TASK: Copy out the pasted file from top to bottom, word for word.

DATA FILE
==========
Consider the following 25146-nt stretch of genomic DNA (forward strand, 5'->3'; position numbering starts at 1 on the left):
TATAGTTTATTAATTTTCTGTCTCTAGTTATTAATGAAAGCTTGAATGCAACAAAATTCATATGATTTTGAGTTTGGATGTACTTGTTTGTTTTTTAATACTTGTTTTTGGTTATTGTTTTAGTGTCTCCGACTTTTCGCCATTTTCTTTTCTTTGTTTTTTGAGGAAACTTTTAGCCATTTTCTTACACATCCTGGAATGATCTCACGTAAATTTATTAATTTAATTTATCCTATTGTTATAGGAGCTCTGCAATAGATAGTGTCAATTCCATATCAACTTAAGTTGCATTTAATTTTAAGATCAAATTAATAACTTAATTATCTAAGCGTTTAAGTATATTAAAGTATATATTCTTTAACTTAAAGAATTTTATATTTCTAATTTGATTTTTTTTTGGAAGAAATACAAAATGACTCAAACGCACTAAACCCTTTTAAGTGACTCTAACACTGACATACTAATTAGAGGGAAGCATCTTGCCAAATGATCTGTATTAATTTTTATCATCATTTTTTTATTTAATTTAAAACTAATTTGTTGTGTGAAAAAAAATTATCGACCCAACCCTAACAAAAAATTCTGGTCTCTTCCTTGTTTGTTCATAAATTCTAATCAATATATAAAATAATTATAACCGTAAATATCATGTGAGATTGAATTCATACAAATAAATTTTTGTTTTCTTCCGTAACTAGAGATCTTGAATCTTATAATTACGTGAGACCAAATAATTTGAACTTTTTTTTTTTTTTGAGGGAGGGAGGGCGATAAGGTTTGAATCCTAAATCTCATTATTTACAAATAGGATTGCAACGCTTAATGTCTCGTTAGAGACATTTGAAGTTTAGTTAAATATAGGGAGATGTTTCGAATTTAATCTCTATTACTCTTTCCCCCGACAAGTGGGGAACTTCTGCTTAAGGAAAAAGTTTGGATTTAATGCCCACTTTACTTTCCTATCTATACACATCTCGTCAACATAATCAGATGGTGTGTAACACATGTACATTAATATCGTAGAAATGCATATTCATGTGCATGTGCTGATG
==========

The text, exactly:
Consider the following 25146-nt stretch of genomic DNA (forward strand, 5'->3'; position numbering starts at 1 on the left):
TATAGTTTATTAATTTTCTGTCTCTAGTTATTAATGAAAGCTTGAATGCAACAAAATTCATATGATTTTGAGTTTGGATGTACTTGTTTGTTTTTTAATACTTGTTTTTGGTTATTGTTTTAGTGTCTCCGACTTTTCGCCATTTTCTTTTCTTTGTTTTTTGAGGAAACTTTTAGCCATTTTCTTACACATCCTGGAATGATCTCACGTAAATTTATTAATTTAATTTATCCTATTGTTATAGGAGCTCTGCAATAGATAGTGTCAATTCCATATCAACTTAAGTTGCATTTAATTTTAAGATCAAATTAATAACTTAATTATCTAAGCGTTTAAGTATATTAAAGTATATATTCTTTAACTTAAAGAATTTTATATTTCTAATTTGATTTTTTTTTGGAAGAAATACAAAATGACTCAAACGCACTAAACCCTTTTAAGTGACTCTAACACTGACATACTAATTAGAGGGAAGCATCTTGCCAAATGATCTGTATTAATTTTTATCATCATTTTTTTATTTAATTTAAAACTAATTTGTTGTGTGAAAAAAAATTATCGACCCAACCCTAACAAAAAATTCTGGTCTCTTCCTTGTTTGTTCATAAATTCTAATCAATATATAAAATAATTATAACCGTAAATATCATGTGAGATTGAATTCATACAAATAAATTTTTGTTTTCTTCCGTAACTAGAGATCTTGAATCTTATAATTACGTGAGACCAAATAATTTGAACTTTTTTTTTTTTTTGAGGGAGGGAGGGCGATAAGGTTTGAATCCTAAATCTCATTATTTACAAATAGGATTGCAACGCTTAATGTCTCGTTAGAGACATTTGAAGTTTAGTTAAATATAGGGAGATGTTTCGAATTTAATCTCTATTACTCTTTCCCCCGACAAGTGGGGAACTTCTGCTTAAGGAAAAAGTTTGGATTTAATGCCCACTTTACTTTCCTATCTATACACATCTCGTCAACATAATCAGATGGTGTGTAACACATGTACATTAATATCGTAGAAATGCATATTCATGTGCATGTGCTGATG